Tuesday, June 08, 2004

Massaging the message

McGill’s University’s Observatory on Media and Public Policy is doing a continuing survey of how different newspapers portray the different parties and leaders in the federal election. Some of the results indicate that some media have let their ideological bias trample their ethics.

Not surprisingly, the Liberals get clobbered everywhere, although with varying degrees of intensity. All of the seven major newspapers studied run more negative elements than positives ones about Paul Martin and his campaign.

What’s troubling are some major differences between publications. Analysis of the National Post’s coverage (reports, columns and editorials) reveals a score of –38% toward the Liberals, 0 being neutral. On the other hand, the Vancouver Sun seems to go much easier on the ruling party, with a score of –10%.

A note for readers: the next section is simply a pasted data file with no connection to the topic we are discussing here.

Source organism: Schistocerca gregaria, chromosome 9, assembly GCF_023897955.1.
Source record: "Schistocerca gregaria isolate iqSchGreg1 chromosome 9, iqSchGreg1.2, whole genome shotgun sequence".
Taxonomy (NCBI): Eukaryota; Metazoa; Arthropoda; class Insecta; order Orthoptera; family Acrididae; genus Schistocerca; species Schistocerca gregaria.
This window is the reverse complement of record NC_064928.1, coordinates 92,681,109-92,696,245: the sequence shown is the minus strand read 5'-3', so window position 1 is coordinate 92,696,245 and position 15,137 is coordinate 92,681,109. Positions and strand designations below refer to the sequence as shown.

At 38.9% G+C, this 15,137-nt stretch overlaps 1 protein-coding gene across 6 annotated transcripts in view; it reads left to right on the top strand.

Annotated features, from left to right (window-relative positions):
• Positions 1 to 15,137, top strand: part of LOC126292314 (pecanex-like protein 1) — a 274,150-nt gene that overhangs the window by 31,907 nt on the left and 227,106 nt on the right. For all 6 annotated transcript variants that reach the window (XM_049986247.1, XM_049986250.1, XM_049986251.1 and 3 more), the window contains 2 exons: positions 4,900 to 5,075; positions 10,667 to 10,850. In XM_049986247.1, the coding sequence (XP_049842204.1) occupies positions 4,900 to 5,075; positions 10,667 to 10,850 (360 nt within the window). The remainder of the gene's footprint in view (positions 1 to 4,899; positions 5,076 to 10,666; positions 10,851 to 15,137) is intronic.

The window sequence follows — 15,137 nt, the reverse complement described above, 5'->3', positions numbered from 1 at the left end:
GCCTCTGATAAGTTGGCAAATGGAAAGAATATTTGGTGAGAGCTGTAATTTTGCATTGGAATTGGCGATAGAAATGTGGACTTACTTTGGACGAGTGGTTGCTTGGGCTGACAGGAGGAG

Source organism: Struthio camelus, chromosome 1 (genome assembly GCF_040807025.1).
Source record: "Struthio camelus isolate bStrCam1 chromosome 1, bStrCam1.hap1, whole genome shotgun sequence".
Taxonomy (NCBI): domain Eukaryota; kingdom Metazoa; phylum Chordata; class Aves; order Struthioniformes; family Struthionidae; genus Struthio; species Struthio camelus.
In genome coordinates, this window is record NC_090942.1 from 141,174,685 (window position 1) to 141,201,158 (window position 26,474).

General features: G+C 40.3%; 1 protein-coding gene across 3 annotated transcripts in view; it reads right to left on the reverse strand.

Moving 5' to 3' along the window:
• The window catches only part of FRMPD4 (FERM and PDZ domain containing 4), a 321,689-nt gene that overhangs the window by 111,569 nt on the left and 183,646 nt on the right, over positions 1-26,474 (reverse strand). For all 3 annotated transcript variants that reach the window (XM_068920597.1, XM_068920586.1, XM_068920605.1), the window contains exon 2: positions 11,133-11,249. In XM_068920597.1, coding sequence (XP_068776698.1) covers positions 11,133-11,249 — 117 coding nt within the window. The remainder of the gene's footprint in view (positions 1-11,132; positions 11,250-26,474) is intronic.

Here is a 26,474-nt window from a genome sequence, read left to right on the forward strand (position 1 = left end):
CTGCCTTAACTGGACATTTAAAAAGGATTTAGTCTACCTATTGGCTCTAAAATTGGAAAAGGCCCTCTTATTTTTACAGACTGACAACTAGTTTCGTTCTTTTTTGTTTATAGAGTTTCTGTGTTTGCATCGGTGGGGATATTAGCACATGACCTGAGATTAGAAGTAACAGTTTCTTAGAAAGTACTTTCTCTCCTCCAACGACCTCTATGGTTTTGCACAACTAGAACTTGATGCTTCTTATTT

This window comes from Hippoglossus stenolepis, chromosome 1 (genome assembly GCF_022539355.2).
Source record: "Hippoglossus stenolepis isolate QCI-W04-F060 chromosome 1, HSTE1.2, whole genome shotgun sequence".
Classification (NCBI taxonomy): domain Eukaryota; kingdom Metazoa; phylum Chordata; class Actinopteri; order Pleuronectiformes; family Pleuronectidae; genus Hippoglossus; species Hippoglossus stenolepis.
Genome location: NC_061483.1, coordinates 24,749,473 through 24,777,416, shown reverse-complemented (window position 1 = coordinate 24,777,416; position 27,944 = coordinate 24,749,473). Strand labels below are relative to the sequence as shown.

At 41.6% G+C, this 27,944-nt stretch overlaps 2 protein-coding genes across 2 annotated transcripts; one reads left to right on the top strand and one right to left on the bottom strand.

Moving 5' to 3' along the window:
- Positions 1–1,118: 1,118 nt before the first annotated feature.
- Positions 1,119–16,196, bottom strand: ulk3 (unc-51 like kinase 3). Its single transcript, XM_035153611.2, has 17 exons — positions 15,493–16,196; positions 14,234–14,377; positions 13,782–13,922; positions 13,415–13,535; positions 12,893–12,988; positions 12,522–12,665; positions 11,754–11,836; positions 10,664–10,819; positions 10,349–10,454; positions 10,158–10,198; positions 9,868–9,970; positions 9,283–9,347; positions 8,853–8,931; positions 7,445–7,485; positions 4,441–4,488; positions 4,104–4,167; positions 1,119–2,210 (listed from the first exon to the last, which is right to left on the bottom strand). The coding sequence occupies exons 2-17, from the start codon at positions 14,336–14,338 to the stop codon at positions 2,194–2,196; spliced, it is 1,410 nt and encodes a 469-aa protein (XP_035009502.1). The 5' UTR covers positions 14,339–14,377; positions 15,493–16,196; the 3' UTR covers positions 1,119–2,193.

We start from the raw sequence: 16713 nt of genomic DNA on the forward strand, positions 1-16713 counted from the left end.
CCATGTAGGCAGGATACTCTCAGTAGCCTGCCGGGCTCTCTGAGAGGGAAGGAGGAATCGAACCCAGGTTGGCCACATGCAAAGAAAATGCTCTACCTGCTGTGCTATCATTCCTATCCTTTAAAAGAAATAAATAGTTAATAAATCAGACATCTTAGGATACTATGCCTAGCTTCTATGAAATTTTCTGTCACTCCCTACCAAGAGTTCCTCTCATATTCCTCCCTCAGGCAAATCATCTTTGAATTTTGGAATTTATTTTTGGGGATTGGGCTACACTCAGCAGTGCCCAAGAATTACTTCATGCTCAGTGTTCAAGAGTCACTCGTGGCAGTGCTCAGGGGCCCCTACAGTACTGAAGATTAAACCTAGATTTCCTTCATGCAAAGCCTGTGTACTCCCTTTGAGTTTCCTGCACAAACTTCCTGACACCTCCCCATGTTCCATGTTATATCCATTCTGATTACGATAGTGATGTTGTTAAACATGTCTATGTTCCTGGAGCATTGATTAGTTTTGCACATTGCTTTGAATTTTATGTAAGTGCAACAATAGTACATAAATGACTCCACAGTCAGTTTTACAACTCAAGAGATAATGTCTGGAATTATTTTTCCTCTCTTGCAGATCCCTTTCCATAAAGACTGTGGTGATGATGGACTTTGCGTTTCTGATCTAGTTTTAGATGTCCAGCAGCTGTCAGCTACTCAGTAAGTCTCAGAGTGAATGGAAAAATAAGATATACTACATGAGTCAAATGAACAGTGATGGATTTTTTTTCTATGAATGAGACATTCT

The image of opposition parties varies just as widely. The Calgary Herald’s portrayal of the Conservatives is at +12%, while the Toronto Star ends up at –13%. The NDP gets the same kind of widely varying treatment. You think the Bloc Québécois gets a break from the Quebec media? Not so. The only media to portray them in a positive light is the Globe and Mail, while Le Devoir’s coverage is at –10%.

Portraits of leaders are even more diverse. Jack Layton’s score varies from +9% (Vancouver Sun) to –32% (National Post).

Liberal insiders are already using the study to support their claim that the media is out to get them. That’s besides the point. After all, if the Liberals are having a bad campaign – and they are – it has to show in the media. However, the study highlights the fact that some media shamelessly favour one party and leader over the others in their news stories.

When reporters and news editors try to directly influence the way people vote, it changes the way PR flacks work considerably, including how and to whom they make information available and access to the leader. When the media outlets stop pretending to be objective, those responsible for media relations may start seeing them as opponents or allies, instead of part of the democratic process.

The job of communication officer on the media bus (mediasitter) getting any easier.


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